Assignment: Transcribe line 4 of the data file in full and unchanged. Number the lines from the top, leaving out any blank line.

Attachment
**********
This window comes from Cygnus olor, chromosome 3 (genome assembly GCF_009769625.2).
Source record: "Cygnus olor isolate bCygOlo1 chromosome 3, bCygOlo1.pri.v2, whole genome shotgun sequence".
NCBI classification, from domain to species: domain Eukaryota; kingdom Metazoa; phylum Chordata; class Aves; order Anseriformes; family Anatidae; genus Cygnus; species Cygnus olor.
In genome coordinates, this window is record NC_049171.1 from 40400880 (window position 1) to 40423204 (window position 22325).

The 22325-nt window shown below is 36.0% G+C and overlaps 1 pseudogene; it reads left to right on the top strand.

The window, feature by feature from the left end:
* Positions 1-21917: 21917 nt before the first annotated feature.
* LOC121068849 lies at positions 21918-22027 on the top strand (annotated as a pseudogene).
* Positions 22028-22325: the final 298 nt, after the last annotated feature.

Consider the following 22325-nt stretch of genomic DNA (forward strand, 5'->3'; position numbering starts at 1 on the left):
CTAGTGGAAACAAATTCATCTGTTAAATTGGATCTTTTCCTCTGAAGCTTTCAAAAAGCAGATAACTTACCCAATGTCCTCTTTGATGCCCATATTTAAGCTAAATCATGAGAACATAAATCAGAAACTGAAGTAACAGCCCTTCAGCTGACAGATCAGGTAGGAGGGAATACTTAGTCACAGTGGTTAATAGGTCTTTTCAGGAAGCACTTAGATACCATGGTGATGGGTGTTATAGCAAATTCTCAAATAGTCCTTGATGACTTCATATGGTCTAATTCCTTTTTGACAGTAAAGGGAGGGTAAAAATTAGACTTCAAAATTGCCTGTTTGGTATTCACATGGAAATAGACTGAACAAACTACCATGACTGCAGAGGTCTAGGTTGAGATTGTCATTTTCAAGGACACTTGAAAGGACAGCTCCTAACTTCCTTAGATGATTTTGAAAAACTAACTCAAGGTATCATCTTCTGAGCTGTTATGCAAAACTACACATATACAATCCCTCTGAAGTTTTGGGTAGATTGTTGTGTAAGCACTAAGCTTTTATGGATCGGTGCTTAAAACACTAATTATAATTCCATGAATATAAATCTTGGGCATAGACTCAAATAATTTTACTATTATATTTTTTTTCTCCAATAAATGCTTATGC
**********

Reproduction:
In genome coordinates, this window is record NC_049171.1 from 40400880 (window position 1) to 40423204 (window position 22325).